Video of Ann Wright discussing budget priorities at a Bring Our War $$ Home training in Wash DC on Oct 3 organized by Janet Weil of CODEPINK. Ann talked about hearing testimony last Thursday on Capitol Hill by Nobel Economics prizewinner Joseph Stieglitz and economist Linda Bilmes.

Here are some resources to move forward with this timely campaign: 
BOW$H website  Simply gathering some folks in a house or community space, showing the short videos and/or the schools closing slideshow from the website, then engaging in conversation about the specifics of unmet needs at home, is a great way to start your BOW$H campaign locally.

BOW$H photos from One Nation  Oct 2 gathering hundreds of signatures on CODEPINK'S petition to Congress demanding that our representatives vote to bring our war dollars home.

Sunday, October 3, 2010

Went 2 the mall

I joined tens of thousands of union workers, students, and people of color marching on Washington DC yesterday. As part of the (marginalized) peace contingent, nearly invisible in the mainstream press coverage and not invited to the podium, we were loud and proud anyway. Interestingly, someone who listened to every speech reported that all but two speakers on the need for jobs and economic recovery mentioned -- yup, the wars. Maybe they were afraid of looking like idiots by ignoring the big fat war spending elephant in the recession room.

It was an exciting day for Mark and I as we witnessed and participated in the launch of Codepink's version of the Bring Our War $$ Home campaign. It has been so successful in Maine that many groups have taken it up as the right message at the right time, but the energy that my sisters and brothers in pink brought to it was especially amazing.

Check out the new T-shirts which everyone seemed to want. Most sizes were gone quickly (sorry, Bruce) but the vibrant stickers created for the launch were everywhere. One of the "Fund schools, not bombs" stickers was worn by a man who happened to be on the same Metro car as us going home. Big smiles all around.

Also wildly popular were the "pie charts" Mark created from the data on the National Priorities website. They really pop in the photos, and were easy to carry because of his excellent design. A man who stopped by the pink tabling area seemed really annoyed by the data and wanted to debate me on why portraying discretionary federal budget priorities for fiscal year 2010 was "misleading" and "a lie." I told him he was welcome to crunch the numbers differently and make his own pie. His girlfriend dragged him away at that point.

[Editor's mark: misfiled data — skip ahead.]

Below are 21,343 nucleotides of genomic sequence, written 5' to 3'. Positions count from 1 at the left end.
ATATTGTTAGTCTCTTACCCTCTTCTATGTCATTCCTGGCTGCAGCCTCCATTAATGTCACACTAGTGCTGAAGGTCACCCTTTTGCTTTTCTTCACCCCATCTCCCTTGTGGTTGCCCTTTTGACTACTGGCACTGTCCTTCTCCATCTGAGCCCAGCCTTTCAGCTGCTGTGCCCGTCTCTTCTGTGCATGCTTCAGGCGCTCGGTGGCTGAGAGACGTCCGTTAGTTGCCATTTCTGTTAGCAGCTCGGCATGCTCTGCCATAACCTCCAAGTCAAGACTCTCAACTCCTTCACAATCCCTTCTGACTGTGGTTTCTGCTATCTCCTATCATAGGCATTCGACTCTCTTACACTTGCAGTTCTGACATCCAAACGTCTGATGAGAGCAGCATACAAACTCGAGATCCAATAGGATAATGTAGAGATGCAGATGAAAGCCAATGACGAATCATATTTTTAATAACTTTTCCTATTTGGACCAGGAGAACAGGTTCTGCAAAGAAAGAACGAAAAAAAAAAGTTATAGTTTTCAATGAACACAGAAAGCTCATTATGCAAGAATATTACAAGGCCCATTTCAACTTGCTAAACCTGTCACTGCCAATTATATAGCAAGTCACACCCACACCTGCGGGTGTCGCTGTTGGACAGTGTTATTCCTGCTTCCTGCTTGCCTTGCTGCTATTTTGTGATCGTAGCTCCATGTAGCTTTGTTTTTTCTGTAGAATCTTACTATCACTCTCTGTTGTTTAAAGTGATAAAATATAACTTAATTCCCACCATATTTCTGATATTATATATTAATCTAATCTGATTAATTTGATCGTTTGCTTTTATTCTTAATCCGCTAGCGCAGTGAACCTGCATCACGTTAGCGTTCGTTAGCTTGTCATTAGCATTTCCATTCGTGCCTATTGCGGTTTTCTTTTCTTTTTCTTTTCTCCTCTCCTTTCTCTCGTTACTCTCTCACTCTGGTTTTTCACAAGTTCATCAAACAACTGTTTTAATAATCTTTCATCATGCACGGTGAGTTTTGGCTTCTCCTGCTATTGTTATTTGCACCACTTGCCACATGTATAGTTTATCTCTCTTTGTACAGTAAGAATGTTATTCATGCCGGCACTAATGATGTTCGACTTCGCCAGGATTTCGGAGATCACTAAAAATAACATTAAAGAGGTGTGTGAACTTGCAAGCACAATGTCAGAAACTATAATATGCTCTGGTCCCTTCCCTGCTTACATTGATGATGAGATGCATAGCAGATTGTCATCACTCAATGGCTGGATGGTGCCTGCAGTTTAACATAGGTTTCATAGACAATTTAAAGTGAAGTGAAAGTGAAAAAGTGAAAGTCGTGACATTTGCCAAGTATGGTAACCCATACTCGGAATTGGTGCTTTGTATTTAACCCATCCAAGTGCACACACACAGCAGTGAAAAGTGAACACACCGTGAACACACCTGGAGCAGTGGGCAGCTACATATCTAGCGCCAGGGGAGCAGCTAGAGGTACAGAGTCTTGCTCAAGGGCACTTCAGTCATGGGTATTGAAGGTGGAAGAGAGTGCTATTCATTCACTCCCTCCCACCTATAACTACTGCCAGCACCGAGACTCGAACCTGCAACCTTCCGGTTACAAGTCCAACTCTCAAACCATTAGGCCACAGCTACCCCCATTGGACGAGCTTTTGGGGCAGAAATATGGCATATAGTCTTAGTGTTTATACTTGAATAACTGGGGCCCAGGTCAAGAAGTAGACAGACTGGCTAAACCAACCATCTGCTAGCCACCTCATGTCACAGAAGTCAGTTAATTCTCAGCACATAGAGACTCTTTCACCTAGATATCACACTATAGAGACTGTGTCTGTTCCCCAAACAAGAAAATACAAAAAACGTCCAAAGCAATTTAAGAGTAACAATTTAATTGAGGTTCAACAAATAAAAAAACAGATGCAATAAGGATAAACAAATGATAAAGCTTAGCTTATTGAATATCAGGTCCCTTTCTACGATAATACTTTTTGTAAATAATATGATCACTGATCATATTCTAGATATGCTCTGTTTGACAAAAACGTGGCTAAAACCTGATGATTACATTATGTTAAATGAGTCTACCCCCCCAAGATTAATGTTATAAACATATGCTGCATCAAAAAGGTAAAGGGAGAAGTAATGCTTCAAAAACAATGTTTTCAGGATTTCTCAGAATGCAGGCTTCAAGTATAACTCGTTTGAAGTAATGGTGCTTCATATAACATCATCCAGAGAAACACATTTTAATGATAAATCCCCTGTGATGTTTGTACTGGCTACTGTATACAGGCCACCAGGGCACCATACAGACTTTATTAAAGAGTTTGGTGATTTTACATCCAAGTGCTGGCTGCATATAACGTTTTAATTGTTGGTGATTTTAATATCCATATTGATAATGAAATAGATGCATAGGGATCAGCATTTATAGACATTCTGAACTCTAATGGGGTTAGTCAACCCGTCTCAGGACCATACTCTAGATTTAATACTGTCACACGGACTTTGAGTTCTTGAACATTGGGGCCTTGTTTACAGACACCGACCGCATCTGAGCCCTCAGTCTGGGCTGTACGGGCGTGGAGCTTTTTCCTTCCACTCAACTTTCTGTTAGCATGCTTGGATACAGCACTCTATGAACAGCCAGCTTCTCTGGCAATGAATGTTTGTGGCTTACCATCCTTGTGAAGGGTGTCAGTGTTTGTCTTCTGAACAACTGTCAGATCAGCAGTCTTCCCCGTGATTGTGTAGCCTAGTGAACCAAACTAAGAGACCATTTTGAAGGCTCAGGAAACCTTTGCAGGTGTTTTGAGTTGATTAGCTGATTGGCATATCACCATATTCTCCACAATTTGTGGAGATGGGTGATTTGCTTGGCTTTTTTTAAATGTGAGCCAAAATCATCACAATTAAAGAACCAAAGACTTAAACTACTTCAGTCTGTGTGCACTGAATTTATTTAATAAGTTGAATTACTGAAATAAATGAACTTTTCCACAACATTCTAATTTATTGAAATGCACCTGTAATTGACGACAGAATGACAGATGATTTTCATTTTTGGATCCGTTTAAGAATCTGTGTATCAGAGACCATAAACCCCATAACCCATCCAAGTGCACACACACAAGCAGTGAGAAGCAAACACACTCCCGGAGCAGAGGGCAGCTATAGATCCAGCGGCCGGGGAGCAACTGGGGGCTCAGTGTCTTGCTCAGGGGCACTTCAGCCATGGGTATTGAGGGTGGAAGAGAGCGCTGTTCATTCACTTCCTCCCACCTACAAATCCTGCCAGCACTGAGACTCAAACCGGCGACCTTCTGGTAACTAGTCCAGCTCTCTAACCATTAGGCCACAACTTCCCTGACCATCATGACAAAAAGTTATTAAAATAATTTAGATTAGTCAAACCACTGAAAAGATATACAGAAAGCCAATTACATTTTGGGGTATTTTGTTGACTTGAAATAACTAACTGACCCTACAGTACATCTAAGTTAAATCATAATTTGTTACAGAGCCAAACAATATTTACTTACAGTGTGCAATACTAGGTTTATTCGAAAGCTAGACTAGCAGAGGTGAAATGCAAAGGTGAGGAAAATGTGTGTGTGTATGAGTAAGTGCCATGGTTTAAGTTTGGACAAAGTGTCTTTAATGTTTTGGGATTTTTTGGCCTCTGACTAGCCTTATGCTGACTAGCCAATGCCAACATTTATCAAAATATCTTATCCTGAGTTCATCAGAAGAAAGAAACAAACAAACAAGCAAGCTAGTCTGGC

Most people loved the pies and we donated one to a Pittsburgh chapter of Codepink, one to the DC office, and one to my mentor and friend Janet to take home to California for the BOW$H work there.

The most inspiring part of the day was seeing people streaming into the mall from every direction for as far as the eye could see. They were there to call on our government to create jobs and rebuild our communities. So many teachers from all over the country had joined in! It made me a little sad about the apathy of the vast majority of my colleagues in Maine. Plenty of teachers had stories about layoffs, huge class sizes, and school closings in their states.

There were two I met in line for the bathroom, one from NYC and one from NJ whose daughter was a teacher. They had already snapped up their BOW$H t-shirts before the march began. We had fun talking during the long wait.

The most fun part of the day was an early visual action on the steps of the National Archives (where we got kicked off by grouchy guards even though it's a public building and was closed for the day), spelling out Bring Our War $$ Home with pink parasols.

Many high school students from the DC area joined us thanks to organizer Zaccai. It was a little like herding cats but Rae was up to the task, and we later regrouped on the mound in front of the Washington monument to spell it out again. Tighe had done a terrific job on props as usual, and it was a great way to collectively get the message out.

Later we marched with our Maine banner and for a time were near Bruce marching with the one he'd brought. Other Mainers at the march: Ridgley, Pat T., Cat, Lora & Trudy. More soon on a national "move the money" organizing meeting and a well-attended BOW$H training by Codepink Sunday.